There’s an old joke about a guy going to his doctor to complain about pain in one of his arms. He demonstrates his doctor’s problem by lifting his arm above his head and twisting it a certain way. He says, “Doc, it hurts when I do this.” The man’s doctor looks at his patient and tells him, “Then stop doing that.”
It seems pretty obvious, right?
Well, maybe not. When I was laid off from my job as an electronics technician this past September, it changed my life in many ways. Not all the changes were negative. Some were quite positive. One of these positive changes was that psoriasis I’ve had on my hands for years is now almost completely gone. My right hand is completely psoriasis free. My left hand currently only has one tiny spot of psoriasis that I can manage completely by putting a piece of cloth athletic tape on it.
It’s become clear that working every day with my hands contributed greatly to my problems with psoriasis. Working with my hands didn’t cause my psoriasis. That’s not the way it works. Psoriasis is caused by my autoimmune system causing new skin cells to grow where they are not needed. In my case, it’s the palms of my hands and my fingers.
Why then didn’t any of the doctors I’ve seen for my psoriasis ever tell me to find a job that didn’t require me to work with my hands? Seriously, why?
Instead of telling me that working with my hands was possibly exacerbating my condition, they prescribed a plethora of expensive, toxic drugs, some capable of causing nasty side-effects. Some of the documented possible side-effects were even life-threatening. One of these drugs affected my autoimmune system in such a way that it landed me in the emergency room with pneumonia.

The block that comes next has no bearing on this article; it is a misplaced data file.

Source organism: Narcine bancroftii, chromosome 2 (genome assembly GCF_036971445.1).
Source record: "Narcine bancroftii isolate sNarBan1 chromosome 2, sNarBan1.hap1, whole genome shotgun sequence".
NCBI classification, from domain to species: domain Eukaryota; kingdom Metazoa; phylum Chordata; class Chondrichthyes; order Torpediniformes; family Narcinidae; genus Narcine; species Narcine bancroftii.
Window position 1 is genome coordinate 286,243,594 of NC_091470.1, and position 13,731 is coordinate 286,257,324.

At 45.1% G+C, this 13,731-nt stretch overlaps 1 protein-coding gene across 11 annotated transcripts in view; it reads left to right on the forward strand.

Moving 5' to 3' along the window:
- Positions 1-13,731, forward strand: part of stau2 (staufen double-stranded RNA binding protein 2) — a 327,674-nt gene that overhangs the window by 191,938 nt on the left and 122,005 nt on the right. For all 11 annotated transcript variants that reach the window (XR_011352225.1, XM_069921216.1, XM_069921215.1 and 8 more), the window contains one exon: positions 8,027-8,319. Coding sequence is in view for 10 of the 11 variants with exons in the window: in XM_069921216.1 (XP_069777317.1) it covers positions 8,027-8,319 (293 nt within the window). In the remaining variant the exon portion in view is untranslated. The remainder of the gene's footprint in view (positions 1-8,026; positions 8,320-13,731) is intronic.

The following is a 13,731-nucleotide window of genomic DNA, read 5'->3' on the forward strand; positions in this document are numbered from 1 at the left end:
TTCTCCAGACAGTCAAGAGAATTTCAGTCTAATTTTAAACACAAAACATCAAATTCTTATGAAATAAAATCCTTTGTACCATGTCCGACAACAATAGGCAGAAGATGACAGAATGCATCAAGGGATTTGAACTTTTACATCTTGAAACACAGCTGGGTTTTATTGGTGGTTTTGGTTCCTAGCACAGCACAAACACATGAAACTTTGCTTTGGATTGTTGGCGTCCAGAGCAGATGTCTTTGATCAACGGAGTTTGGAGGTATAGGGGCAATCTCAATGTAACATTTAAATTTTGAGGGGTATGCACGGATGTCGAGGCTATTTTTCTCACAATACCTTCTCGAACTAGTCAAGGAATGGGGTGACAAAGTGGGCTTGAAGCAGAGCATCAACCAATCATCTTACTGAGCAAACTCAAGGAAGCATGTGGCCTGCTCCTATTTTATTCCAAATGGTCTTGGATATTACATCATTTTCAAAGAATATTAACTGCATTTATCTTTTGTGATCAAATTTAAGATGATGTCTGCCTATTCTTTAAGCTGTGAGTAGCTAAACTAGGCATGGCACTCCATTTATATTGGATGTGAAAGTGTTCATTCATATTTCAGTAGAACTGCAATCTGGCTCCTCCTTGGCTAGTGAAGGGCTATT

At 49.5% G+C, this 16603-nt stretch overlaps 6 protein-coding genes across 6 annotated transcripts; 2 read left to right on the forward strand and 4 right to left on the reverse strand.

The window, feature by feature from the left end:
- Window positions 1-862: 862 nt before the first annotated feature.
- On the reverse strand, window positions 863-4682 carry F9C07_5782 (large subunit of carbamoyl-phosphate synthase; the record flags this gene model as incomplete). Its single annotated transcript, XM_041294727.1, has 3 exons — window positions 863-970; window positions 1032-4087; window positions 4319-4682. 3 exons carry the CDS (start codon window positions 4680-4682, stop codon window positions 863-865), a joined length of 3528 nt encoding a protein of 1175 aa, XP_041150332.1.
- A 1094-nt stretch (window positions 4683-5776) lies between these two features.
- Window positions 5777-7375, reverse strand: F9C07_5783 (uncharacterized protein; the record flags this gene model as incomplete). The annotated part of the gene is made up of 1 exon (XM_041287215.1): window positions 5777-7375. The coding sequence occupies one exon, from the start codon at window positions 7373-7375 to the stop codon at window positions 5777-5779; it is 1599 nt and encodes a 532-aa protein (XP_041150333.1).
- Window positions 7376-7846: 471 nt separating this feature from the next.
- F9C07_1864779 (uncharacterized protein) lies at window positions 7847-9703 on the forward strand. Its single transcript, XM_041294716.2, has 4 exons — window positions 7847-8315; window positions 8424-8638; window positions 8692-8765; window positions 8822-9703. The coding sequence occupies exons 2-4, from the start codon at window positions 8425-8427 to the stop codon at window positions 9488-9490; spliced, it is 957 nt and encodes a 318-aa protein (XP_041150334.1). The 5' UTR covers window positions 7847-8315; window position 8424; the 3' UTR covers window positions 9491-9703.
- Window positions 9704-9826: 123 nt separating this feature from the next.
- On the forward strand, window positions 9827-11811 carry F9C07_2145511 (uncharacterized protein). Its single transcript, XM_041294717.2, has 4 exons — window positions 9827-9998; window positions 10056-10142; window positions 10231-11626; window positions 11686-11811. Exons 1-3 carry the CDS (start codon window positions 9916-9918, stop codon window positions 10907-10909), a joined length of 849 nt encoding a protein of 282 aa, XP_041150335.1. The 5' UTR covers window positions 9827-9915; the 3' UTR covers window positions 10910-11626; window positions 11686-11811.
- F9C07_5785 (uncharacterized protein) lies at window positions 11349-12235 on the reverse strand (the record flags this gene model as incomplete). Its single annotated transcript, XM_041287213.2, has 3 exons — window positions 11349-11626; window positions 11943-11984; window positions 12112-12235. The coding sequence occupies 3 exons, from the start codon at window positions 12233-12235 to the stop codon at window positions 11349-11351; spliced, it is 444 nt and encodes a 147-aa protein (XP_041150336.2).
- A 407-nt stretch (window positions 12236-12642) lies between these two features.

What was even worse is that most of these drugs did nothing for my psoriasis. None of them worked long term.
My hands feel great right now. They don’t hurt. I have full movement. There are no infected fissures or cracks on my hands. My life is good. Too bad none of the doctors that treated me for my psoriasis can take any credit for my psoriasis going into remission. In retrospect, they only wasted my time and money.
I’m now left with feeling as though every doctor I’ve seen in the past six or seven years is an incompetent quack. That’s how long I was suffering from psoriasis. Not one of these doctors ever told me that working with my hands made my psoriasis worse. I even asked if I should find a different line of work, something that doesn’t require me to work with my hands. I was always told that psoriasis was an autoimmune system disease and wasn’t caused by anything I was doing.
It will be a long time before I ever trust a doctor again.
I wrote this nearly two years ago, and I’ve since changed my mind about all doctors. Not all doctors are incompetent jackwagons. I’m now lucky to have a great doctor, by far the best I’ve ever had. If you live in the Hagerstown area and need a doctor that doesn’t suck, send me an email, and give you their info.